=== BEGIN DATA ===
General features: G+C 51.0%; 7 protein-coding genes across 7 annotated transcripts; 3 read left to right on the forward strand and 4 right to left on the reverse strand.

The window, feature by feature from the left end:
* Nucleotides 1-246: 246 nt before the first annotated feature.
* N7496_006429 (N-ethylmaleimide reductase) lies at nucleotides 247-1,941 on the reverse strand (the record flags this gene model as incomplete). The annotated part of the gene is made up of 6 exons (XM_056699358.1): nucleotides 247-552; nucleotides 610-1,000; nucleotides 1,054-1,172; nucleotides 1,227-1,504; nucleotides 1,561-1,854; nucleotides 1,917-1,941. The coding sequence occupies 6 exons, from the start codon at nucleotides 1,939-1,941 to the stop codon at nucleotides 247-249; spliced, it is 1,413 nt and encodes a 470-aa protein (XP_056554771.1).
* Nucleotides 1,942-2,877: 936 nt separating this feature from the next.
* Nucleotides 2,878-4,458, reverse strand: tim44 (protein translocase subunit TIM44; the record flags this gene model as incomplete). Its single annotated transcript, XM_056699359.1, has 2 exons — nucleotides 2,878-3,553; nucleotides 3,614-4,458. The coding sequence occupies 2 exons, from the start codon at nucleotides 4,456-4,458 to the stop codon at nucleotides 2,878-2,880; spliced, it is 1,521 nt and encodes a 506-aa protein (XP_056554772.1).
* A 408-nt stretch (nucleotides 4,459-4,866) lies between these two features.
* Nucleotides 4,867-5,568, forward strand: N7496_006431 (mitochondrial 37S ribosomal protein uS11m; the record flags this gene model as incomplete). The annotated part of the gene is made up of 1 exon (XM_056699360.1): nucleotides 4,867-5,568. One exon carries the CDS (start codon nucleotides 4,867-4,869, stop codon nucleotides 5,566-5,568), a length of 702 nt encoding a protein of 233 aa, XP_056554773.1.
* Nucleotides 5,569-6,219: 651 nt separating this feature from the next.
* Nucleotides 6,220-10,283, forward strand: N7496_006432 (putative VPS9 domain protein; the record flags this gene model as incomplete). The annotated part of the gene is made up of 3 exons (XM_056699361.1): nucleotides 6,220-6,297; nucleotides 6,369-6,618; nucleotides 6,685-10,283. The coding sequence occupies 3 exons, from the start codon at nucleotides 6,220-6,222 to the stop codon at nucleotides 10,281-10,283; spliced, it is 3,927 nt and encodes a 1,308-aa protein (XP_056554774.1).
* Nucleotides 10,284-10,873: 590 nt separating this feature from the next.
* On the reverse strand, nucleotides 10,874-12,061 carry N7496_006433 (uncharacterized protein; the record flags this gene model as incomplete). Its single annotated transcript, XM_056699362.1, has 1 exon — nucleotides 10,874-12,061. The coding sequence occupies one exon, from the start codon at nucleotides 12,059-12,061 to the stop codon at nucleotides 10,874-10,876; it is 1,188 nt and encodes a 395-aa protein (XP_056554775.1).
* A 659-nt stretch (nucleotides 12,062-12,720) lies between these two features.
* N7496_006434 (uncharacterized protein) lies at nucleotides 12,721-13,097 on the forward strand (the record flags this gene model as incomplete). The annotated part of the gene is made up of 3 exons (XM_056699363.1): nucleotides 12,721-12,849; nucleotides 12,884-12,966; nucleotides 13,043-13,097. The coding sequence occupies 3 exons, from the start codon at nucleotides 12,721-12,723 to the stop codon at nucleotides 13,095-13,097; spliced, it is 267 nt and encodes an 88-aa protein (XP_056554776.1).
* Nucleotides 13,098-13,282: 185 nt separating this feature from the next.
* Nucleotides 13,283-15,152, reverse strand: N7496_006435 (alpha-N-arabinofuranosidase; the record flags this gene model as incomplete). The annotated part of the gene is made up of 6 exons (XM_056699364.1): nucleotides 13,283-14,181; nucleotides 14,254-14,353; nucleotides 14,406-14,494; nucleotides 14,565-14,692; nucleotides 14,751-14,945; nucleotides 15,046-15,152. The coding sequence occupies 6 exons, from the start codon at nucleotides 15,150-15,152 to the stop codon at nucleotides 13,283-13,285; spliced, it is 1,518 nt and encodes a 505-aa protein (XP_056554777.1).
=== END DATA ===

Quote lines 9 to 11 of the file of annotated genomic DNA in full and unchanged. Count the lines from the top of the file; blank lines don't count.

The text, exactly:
* Nucleotides 5,569-6,219: 651 nt separating this feature from the next.
* Nucleotides 6,220-10,283, forward strand: N7496_006432 (putative VPS9 domain protein; the record flags this gene model as incomplete). The annotated part of the gene is made up of 3 exons (XM_056699361.1): nucleotides 6,220-6,297; nucleotides 6,369-6,618; nucleotides 6,685-10,283. The coding sequence occupies 3 exons, from the start codon at nucleotides 6,220-6,222 to the stop codon at nucleotides 10,281-10,283; spliced, it is 3,927 nt and encodes a 1,308-aa protein (XP_056554774.1).
* Nucleotides 10,284-10,873: 590 nt separating this feature from the next.